I don't understand, given that Bach, a composer of so much religious music, could be tagged with being a "creationist." Ditto Haydn with his "Creation." And of course within the context of your posting the fine arrangement of Ravel's "Kaddish," most texts include the second phrase, "...beʻalma di vra khir'uteh...." So creation, Godly and human as we compose music from out of nothingness, that chaos as you write of it, can be tagged as creationist. So much of Western music hinges on creation as one player among many in a detailed tapestry, so why the skepticism. How might someone sing the Kaddish, or Bach's Jauchzet Gott in allen Landen, BWV 51, if creation is to be so suspect from our modern perspective. A comment to clarify would be appreciated. Best wishes.

Elaine Fine said...

I have no problem with Bach's faith or with Haydn's faith (or for that matter with anyone else's faith). Music to me is really as vast as my concept of God, and in my personal cosmology/theology both (all) are bound (and sometimes knotted) together. I understand why Haydn thanked God every day for the music he was able to write, and I fully appreciate Bach's devotion to Lutheran church music, as well as the tradition of Lutheran music he grew out of (Senfl, Walther, Praetorius, Forster, Resinarius, etc.)

I took issue with those movements of Bach's Cello Suites being used as background ambience in this broadcast, and had the distinct feeling, once I understood that this person wasn't going to be talking about music, that it was there to give some "gravitas" to his argument. I do take issue with people, like this guy, who use the "laws of physics" argument to suggest that there is one "order" (i.e. Christianity) and that there are many kinds of "chaos" (i.e. religions that are not Christianity).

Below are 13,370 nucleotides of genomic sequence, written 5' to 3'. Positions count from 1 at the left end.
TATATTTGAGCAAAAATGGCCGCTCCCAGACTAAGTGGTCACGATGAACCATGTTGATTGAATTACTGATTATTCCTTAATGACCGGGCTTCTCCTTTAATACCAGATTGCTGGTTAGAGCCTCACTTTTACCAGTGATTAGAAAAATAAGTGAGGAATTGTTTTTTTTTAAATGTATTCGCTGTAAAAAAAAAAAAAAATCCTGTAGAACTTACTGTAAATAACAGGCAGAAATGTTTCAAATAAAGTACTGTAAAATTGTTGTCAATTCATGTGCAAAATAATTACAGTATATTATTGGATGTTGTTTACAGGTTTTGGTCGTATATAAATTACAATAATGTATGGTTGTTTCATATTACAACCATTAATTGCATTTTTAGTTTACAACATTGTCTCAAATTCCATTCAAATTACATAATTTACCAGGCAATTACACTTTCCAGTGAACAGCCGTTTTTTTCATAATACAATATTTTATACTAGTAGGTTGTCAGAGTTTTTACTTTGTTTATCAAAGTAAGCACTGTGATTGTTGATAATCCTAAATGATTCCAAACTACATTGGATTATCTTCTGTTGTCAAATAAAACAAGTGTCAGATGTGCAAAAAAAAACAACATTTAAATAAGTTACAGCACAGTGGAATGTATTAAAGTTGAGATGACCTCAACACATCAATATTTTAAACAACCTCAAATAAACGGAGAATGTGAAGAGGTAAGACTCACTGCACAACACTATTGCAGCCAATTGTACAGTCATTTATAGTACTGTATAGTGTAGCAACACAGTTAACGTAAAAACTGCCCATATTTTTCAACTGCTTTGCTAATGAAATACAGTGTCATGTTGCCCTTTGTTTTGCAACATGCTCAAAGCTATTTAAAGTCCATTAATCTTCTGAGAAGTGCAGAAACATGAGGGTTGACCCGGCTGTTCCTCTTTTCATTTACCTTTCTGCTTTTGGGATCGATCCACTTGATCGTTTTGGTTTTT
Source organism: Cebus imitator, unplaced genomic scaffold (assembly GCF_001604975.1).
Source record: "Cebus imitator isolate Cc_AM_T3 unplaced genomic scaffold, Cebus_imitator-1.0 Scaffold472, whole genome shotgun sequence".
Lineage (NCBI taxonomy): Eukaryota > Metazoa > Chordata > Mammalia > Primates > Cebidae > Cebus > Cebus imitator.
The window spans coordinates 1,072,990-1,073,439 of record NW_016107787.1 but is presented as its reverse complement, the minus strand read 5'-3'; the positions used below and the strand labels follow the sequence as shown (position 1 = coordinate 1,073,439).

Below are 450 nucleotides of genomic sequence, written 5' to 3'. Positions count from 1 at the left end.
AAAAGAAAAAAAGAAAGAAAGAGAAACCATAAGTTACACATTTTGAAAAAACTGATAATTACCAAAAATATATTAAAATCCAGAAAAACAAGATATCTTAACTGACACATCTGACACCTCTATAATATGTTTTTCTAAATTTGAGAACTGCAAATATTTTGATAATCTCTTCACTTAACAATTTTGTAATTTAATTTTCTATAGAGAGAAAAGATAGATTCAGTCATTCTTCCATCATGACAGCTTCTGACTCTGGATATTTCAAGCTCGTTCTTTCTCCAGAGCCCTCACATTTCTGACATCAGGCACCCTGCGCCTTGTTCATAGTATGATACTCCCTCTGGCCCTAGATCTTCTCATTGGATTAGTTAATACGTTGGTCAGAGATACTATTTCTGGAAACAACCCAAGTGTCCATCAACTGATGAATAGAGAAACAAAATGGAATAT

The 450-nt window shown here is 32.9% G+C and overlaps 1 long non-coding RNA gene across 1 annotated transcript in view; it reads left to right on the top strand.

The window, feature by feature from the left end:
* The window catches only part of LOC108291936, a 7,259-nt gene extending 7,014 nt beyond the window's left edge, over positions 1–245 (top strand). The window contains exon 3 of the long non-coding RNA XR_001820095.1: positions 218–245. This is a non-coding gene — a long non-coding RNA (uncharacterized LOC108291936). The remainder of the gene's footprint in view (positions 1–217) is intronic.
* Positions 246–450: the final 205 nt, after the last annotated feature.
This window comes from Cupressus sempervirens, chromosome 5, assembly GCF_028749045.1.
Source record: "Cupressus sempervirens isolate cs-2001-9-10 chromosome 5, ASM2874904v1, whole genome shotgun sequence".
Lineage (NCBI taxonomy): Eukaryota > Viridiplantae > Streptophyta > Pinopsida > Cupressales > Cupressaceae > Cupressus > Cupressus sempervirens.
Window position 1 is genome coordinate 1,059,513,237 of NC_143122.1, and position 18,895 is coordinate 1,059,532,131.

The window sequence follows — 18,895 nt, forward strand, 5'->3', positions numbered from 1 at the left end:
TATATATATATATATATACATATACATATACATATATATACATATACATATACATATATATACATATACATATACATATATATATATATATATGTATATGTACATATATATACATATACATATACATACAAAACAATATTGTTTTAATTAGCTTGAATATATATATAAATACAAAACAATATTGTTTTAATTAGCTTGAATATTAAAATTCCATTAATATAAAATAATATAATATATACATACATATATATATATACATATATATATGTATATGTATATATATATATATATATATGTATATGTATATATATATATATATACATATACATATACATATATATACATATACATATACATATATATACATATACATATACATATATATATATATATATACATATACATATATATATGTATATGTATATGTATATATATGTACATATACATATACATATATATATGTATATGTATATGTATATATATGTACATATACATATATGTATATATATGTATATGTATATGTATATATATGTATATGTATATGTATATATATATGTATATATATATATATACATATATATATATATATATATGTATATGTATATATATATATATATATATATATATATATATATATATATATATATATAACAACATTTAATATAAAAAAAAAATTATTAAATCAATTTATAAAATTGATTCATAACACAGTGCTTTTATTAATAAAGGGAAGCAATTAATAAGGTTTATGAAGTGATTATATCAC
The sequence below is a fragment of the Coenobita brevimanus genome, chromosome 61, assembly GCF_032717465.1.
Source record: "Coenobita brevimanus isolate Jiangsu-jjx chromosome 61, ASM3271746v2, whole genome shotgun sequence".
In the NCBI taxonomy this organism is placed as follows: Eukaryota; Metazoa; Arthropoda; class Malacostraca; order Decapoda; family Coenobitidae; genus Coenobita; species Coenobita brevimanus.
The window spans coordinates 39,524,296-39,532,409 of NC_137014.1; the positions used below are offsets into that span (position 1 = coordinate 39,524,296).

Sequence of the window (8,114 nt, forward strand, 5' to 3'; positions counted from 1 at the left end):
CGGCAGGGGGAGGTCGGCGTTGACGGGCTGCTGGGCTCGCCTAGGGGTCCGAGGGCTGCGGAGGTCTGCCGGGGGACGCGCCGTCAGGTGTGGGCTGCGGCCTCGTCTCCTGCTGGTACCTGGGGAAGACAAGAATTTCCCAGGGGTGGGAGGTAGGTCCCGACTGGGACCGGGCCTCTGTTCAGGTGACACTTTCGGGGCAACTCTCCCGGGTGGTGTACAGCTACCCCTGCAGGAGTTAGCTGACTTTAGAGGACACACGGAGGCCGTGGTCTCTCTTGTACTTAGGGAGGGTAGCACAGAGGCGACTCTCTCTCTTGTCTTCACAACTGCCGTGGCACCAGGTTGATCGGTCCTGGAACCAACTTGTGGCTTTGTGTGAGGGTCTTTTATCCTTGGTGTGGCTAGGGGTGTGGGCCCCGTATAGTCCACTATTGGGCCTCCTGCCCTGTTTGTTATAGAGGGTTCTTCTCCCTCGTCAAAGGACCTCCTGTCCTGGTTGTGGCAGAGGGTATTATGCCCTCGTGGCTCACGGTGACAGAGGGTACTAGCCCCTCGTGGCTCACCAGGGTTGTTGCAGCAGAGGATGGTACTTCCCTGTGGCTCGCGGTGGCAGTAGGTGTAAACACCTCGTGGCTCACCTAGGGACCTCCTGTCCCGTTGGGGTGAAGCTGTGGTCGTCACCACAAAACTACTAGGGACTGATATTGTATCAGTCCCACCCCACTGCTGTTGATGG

I took issue with this person defining "Chaos" as something like having a messy house.

I do wish I knew who this particular "he" was!

Bach lived in a world that had no concept of the universe as we now understand it. He lived in a world governed by clockwork (the world seen through the incredible mind of Isaac Newton), and lived his whole life as a church musician. And I believe that his music came out of love, joy, poetry, and tradition, and when it came out sounding good to him, he probably thanked God for it. Nothing comes from nothing.

Anonymous said...

And yet, we read at the beginning of Bereishit, "unformed and void." I watched Penrose's lecture on the cyclical big bang, as best it can be described, and one comes back to relying on some "prima causa." It is interesting that the "echad" of an order is "one" and is first found referring to that first mythic couple, as it applies to you and your husband, as it is is found in the "Sh'ma." I think a problem with the modern "chaos" theory is that it has become chic and shallow. Though I did not hear the article you heard, like so much today, I wager this fellow was busy selling hi book, or something like it. I listened to an NPR article and it struck me s more advertising than perhaps intended. But generally I put way chatter in favor of music, or as Boulanger said, "music, music and music." So let's go write/arrange some today. Thanks for the response. Best wishes.